China Announces Eight Cases of Illegal Genetically Modified Crops
What’s new: China’s agriculture ministry disclosed eight cases of the illegal use of genetically modified (GM) crops, as the country’s leaders mull expanding the use of the technology to improve the domestic food supply.
Four of the cases involved illegal production or processing of GM maize seeds by companies, rural cooperatives and individuals in the northeastern provinces of Liaoning and Jilin as well as in the Xinjiang Uygur autonomous region, the ministry said in an online statement (link in Chinese) on Feb. 9.
The other four cases concerned violations in the research and testing of GM cotton strains by a seed company in the eastern province of Shandong, a university in the eastern city of Nanjing, and research institutes in Xinjiang and the southwestern province of Sichuan, the statement said.
Authorities punished the transgressors by imposing fines, confiscating and destroying seeds, and rejecting applications for biosafety certificates, according to the statement. It added that only a “small number of work units” had acted illegally and the nationwide use of GM crops was generally “above-board and controllable.”
The background: Chinese government officials have recently signaled a willingness to ramp up the commercial use of GM crops to bolster a domestic food supply previously described as a “tight balance.”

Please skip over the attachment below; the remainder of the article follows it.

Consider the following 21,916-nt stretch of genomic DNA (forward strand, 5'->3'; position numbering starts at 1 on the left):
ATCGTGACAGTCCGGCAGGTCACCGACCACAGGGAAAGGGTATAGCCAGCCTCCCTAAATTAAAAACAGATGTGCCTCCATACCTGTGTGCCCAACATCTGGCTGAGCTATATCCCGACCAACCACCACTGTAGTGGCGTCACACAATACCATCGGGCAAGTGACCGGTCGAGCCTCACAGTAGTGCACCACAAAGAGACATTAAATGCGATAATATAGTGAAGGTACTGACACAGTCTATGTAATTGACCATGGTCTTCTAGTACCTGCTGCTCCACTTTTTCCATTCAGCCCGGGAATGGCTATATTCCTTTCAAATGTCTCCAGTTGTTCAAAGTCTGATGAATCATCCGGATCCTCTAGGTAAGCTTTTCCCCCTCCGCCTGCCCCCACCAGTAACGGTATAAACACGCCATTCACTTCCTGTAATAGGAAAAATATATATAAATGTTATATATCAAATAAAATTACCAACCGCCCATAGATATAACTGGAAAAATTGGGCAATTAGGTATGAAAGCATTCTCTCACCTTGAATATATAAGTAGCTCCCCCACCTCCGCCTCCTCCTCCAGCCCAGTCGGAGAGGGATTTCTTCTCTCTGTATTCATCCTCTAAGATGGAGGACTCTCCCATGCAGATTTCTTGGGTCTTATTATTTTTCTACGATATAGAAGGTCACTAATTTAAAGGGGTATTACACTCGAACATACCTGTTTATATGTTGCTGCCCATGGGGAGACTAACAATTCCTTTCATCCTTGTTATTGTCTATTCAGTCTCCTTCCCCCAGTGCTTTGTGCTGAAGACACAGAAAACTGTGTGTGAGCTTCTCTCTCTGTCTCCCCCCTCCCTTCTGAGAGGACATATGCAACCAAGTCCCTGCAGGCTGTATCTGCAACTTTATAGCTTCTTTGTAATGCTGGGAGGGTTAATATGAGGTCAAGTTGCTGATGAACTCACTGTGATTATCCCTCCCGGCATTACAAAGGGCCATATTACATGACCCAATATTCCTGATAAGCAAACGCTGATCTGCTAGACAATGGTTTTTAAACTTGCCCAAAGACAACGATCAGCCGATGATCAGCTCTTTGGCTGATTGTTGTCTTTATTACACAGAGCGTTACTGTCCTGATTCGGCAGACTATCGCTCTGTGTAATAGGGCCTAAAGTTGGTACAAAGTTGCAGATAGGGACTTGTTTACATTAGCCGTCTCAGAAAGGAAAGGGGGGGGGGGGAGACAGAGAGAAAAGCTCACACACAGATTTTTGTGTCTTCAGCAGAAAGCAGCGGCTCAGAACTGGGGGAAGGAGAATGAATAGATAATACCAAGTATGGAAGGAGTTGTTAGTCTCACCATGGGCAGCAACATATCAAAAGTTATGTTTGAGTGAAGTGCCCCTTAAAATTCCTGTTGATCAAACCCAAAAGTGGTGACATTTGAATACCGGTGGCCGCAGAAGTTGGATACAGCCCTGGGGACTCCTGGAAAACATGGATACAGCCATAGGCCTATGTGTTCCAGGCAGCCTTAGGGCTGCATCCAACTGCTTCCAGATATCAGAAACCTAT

Last month, shares in biotechnology giant Beijing Dabeinong Technology Group Co. Ltd. hit five-month highs on news that the government had issued biosafety certificates for two strains of its GM maize and soybeans.
The approvals were the first time the government had given the go-ahead to GM crops since the end of 2019, when it certified two maize varieties and one soybean variety. The move was the first time in a decade that GM strains of staple food crops had won approval in China.
Chinese leaders agreed at a major economic meeting in December to “resolve seed and arable land issues” this year through “respect for science” and “promotion of industrial applications for biological breeding,” a statement widely viewed as implicit support for GM organisms.
But they may face an uphill struggle to convince the public that GM crops are safe. A survey of 2,000 people published in 2018 in the peer-reviewed journal Nature found that 46.7% of Chinese consumers hold a negative view of GM food compared with 11.9% who hold a positive view.
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